Lots of words, very little explaination. This article should be made much easier for people researching before buying an mpeg-4 player etc. The article should begin with a conscise definition of mpeg-4, continue onto what it encapsulates, file formats, comparison with other codecs. If I have made technical mistakes, its because this article is misleading :P Chris 05:28, 27 September 2006 (UTC) I agree, I can hardly make head nor tail of this article. 218.214.138.11 07:46, 11 July 2007 (UTC) Talk about confusing; the Apple links should be removed because they make it sound as if MPEG4 was developed intimately with Apple Quicktime. This is all very deceptive spin on Apple's part and has no place in an article such as this. I propose to remove them. Freddy011 (talk) 01:29, 20 November 2009 (UTC)

File extensions?[edit]

I'm not shopping for an mpeg-4 player, but I was hoping for some clues on how to recognize an mpeg-4 file. Are specific extensions used? Which? Does the extension matter? Also, can any mpeg-4 codec be used with any mpeg-4 file? If not, why not? —Preceding unsigned comment added by Preserved killick (talkcontribs) 21:16, 16 July 2008 (UTC)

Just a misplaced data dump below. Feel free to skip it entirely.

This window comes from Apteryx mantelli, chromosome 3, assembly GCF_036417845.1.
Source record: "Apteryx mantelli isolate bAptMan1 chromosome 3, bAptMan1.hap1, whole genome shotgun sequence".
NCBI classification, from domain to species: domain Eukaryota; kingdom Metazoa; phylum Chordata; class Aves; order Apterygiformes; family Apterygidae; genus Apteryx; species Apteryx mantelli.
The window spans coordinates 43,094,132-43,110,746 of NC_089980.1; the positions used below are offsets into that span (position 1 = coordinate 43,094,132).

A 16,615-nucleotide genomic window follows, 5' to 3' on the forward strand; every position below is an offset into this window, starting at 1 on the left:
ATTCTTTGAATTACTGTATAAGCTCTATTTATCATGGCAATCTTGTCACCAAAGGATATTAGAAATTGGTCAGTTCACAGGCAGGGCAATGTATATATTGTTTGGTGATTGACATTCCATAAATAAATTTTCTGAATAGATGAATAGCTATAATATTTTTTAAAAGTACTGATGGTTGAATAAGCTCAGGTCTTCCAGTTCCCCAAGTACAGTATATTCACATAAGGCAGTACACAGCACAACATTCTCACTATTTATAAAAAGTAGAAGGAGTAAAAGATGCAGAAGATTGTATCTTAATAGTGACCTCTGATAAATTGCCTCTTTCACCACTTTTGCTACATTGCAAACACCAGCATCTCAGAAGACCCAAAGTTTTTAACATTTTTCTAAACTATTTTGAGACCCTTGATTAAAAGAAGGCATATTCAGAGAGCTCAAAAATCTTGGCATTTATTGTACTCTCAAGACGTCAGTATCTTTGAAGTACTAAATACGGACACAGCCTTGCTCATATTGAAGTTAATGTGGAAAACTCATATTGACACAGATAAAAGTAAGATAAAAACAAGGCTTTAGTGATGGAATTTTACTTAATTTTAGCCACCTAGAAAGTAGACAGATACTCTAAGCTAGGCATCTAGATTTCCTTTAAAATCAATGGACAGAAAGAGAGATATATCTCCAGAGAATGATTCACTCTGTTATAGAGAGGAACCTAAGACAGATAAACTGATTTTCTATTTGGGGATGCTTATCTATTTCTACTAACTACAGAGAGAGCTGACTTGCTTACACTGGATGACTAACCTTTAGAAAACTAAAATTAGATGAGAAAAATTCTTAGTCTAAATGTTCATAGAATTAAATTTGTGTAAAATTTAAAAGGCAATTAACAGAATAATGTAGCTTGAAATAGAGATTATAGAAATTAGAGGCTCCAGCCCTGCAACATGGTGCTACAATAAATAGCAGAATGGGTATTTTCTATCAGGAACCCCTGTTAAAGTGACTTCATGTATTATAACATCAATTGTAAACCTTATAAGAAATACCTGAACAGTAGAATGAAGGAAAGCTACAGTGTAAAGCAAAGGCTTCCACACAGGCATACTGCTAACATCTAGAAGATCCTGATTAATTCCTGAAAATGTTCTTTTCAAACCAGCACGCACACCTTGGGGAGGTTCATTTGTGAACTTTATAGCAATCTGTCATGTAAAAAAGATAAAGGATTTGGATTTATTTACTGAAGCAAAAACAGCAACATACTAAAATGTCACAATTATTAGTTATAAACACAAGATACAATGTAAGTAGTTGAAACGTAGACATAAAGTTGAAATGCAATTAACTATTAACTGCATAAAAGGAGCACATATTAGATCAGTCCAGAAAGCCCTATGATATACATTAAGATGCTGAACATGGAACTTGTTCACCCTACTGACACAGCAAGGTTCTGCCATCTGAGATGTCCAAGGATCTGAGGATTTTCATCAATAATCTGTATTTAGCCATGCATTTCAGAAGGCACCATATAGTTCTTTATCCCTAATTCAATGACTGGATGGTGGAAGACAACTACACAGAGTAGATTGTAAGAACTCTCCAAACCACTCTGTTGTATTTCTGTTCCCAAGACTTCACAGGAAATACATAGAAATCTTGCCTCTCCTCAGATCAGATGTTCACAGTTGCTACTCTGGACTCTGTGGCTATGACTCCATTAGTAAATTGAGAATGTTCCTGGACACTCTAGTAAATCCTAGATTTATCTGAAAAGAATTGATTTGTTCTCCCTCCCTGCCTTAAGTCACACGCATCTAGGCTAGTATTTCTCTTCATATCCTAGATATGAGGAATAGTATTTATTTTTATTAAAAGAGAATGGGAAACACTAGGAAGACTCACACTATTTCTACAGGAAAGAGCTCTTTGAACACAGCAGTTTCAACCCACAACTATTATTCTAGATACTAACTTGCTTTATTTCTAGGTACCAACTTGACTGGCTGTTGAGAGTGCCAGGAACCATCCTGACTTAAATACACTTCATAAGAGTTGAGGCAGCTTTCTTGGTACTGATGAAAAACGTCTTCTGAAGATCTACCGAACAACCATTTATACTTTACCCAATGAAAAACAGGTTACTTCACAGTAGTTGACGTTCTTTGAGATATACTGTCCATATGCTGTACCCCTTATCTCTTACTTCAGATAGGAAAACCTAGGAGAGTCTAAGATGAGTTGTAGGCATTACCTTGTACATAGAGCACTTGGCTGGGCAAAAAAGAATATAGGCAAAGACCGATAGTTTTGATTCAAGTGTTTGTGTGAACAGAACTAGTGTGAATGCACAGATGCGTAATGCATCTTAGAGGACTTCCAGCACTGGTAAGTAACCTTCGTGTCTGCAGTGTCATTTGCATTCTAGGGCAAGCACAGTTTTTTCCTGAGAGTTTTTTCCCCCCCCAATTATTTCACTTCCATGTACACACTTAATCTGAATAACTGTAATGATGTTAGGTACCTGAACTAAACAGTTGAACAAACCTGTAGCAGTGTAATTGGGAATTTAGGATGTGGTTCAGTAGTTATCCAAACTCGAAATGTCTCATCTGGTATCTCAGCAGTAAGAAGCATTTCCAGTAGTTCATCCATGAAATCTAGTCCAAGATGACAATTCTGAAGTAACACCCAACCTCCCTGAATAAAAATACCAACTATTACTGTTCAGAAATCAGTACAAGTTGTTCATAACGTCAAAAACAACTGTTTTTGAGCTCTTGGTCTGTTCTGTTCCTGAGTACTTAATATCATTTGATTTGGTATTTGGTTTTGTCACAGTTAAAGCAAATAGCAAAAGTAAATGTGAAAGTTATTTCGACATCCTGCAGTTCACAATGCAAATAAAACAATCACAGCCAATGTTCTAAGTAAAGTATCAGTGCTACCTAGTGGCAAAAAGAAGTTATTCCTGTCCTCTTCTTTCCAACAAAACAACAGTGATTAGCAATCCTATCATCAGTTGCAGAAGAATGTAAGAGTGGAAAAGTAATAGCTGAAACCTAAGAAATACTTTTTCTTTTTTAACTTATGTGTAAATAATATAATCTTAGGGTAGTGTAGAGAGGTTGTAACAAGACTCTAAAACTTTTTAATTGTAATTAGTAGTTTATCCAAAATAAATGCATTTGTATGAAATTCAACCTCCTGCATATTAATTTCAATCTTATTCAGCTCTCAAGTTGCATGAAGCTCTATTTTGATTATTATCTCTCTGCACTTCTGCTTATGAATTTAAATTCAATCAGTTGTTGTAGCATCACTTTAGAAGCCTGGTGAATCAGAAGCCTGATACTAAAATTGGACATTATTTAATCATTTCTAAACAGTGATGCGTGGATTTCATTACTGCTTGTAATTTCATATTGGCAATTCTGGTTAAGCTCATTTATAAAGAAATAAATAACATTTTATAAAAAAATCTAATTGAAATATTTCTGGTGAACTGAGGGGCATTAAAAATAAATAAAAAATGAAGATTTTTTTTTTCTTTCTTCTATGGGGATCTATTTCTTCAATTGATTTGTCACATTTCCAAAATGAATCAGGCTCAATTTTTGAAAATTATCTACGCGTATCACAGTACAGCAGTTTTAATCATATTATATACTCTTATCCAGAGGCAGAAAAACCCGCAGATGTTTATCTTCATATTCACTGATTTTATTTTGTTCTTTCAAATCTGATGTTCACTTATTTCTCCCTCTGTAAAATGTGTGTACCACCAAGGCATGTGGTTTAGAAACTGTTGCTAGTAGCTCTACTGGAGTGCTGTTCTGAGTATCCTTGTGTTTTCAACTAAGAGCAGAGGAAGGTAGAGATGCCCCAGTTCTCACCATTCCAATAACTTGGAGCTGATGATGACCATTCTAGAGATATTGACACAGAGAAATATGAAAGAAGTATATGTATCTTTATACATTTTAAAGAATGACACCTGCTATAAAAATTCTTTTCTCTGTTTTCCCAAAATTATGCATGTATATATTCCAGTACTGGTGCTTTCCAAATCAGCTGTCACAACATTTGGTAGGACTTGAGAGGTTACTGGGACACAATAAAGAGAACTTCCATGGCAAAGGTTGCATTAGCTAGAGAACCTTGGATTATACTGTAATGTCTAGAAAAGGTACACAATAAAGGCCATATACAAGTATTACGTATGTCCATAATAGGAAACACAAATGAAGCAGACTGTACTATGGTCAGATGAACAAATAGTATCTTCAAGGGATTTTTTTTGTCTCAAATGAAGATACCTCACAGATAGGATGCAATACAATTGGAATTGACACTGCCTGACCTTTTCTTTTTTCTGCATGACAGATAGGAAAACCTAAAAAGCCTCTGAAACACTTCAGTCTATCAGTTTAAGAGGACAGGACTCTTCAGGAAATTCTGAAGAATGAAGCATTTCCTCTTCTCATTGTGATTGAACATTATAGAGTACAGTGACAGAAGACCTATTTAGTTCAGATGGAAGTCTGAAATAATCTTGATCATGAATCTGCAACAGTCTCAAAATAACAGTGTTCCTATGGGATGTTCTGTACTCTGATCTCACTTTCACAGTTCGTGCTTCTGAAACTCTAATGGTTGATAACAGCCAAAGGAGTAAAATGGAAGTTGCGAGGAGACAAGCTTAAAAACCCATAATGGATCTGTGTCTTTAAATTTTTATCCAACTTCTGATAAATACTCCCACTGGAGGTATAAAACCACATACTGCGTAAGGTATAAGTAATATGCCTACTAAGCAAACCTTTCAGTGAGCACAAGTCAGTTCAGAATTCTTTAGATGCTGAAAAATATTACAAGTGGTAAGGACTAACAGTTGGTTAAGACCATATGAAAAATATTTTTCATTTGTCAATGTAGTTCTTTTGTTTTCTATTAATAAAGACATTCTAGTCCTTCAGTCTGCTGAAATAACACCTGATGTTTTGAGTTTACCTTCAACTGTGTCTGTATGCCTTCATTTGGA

Alternatives section[edit]

The Alternatives section seems far too lengthy and prominent. There's more information in this article on what to use other than MPEG-4 than information on what it does and how it works. Maybe not quite NPOV-violating, but does have the air of an anti-patent troll Slashdotting things up (why wouldn't proprietary options like Windows Media, Real, or QuickTime also be considered "alternatives"?) Maybe the alternatives stuff should be a different article, or maybe it wouldn't be as bad if there were more meat to the article (for example, material on MPEG-4 performance, compatibility, popular uses, history, design theory, etc.). Invalidname Wed Dec 6 02:44:44 GMT 2006

What's next?[edit]

What codec is being planned after MPEG-4? --24.249.108.133 21:47, 27 September 2006 (UTC)

As of 2010, a new video standard is currently being developed under the name of High Efficiency Video Coding (or H.265 or H.264+), designed to succeed H.264/MPEG-4 AVC. However, it'll probably still fall under the MPEG-4 umbrella. In audio, due to lack of demand, most development takes the form of extensions to AAC, with the latest being MPEG-4 SLS (HD-AAC) and MPEG-4 ALS, both of which are still MPEG-4. The other parts of the standard are even more stagnant. C xong (talk) 01:01, 26 May 2010 (UTC)